It is imperative that the United States find effective and economically viable solutions to the climate crisis. Our elected officials and business leaders ask how we can afford the global transition to a low-carbon economy. Around the globe, developing nations ask how they can afford to reduce their emissions without sacrificing their hopes for a better life. There is no single answer, but there is one unexpected solution that offers hope on both fronts.
To date, the climate debate has focused on reducing fossil fuel emissions and ramping up crucial clean energy alternatives. Far too little attention has been paid to the role tropical deforestation has in warming the planet. It accounts for 17 percent of global emissions more than all the worlds cars, trucks, planes, trains and ships combined. This is a serious oversight; if left unaddressed, deforestation will undermine all our efforts to solve the climate crisis.
The good news is that protecting climate forests is a major global warming solution that can be implemented immediately and affordably. Many developing nations, including Brazil and Indonesia, which together account for 50 percent of global deforestation, are eager to partner with the United States to protect their climate forests. Indeed, Brazil has established a goal of reducing emissions from the Amazon by 80 percent by 2020 and is already making impressive progress in that direction, including robust monitoring and verification systems. Indonesia is moving in a similar direction. These efforts could be focused, honed and replicated globally.
Protecting climate forests doesnt just make environmental sense its an economic imperative. By including tropical forests in U.S. climate policies, the United States can help reduce future carbon prices confronting U.S. companies by 50 percent and help save the United States $50 billion by 2020 compared with the costs of domestic action. Capturing these savings, however, will require substantial new financial and technical resources, including investing $1 billion in public funding before 2012, growing gradually to $5 billion in public funding and $9 billion in private-sector investments annually by 2020.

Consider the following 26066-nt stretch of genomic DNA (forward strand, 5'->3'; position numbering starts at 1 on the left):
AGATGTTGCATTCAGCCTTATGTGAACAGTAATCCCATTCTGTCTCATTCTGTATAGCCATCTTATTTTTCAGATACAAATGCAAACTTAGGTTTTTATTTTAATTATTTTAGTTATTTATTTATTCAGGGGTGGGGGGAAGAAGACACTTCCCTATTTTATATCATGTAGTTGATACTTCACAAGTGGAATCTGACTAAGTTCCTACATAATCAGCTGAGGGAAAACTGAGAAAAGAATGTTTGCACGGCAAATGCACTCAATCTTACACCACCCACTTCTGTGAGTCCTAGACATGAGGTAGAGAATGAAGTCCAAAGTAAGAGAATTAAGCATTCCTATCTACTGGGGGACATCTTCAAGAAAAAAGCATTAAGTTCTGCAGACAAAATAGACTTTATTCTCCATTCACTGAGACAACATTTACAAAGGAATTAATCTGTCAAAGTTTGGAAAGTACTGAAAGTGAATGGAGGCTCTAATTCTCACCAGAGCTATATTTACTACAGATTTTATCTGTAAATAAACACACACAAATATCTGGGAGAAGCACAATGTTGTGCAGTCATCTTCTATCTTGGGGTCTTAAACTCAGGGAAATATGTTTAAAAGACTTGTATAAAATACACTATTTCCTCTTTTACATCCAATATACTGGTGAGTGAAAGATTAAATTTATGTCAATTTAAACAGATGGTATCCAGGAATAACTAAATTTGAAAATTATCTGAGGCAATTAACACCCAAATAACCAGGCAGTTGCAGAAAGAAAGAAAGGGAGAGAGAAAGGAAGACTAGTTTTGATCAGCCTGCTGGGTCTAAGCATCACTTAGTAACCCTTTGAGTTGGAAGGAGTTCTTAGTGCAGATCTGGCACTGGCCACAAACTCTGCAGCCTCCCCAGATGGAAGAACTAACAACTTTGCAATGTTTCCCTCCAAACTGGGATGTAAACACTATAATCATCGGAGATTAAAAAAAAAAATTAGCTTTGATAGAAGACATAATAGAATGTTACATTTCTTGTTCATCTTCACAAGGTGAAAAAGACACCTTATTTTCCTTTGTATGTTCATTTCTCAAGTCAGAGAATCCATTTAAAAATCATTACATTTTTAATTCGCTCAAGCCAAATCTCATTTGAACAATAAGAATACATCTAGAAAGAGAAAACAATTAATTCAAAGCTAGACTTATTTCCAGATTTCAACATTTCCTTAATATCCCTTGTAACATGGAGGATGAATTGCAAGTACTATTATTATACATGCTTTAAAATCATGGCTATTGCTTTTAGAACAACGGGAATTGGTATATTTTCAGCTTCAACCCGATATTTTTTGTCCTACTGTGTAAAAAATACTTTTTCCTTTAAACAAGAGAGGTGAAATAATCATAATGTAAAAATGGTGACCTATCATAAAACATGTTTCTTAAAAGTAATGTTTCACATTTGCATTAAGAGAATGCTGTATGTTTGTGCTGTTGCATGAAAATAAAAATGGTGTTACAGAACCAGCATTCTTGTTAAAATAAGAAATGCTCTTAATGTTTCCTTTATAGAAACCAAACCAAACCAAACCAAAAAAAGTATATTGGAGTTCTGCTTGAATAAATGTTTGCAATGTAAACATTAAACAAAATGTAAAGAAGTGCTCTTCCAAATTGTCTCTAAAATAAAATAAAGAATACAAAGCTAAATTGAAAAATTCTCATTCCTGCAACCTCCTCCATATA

Saving climate forests would also strengthen U.S. national security by reducing environmental degradation and international instability caused by climate change, which acts as a threat multiplier for conflict. It would contribute to alleviating global poverty by channeling substantial new revenues to the forest-dependent rural poor and conserve invaluable biodiversity and ecosystem services by protecting some of the worlds most important natural places.
This is the thrust of the recommendations issued by the Commission on Climate and Tropical Forests, a bipartisan and multi-sector panel of leaders we co-chair, which recommends that the United States lead a global effort to halve emissions from tropical deforestation by 2020 and achieve zero net emissions from the forest sector by 2030.
In the context of the cap-and-trade approach endorsed by President Barack Obama and being debated in the Senate now, the way to achieve these ambitious goals is to allow U.S. companies to invest in reducing tropical deforestation in order to meet a substantial portion of their domestic emissions reduction obligation. We must leverage these private-sector investments by using public funds to provide technical assistance that enables nations to participate in U.S. carbon markets. This can also support countries that prove unable to attract private capital and engage nations where deforestation threats are growing.
Vice President Joe Biden waits to conduct a mock swearing-in ceremony with Sen. Brian Schatz, D-Hawaii, in the Capitol's Old Senate Chamber, December 2, 2014. Schatz was sworn in to serve the remainder of his term since he was appointed to the seat after Sen. Daniel Inouye, D-Hawaii, passed away.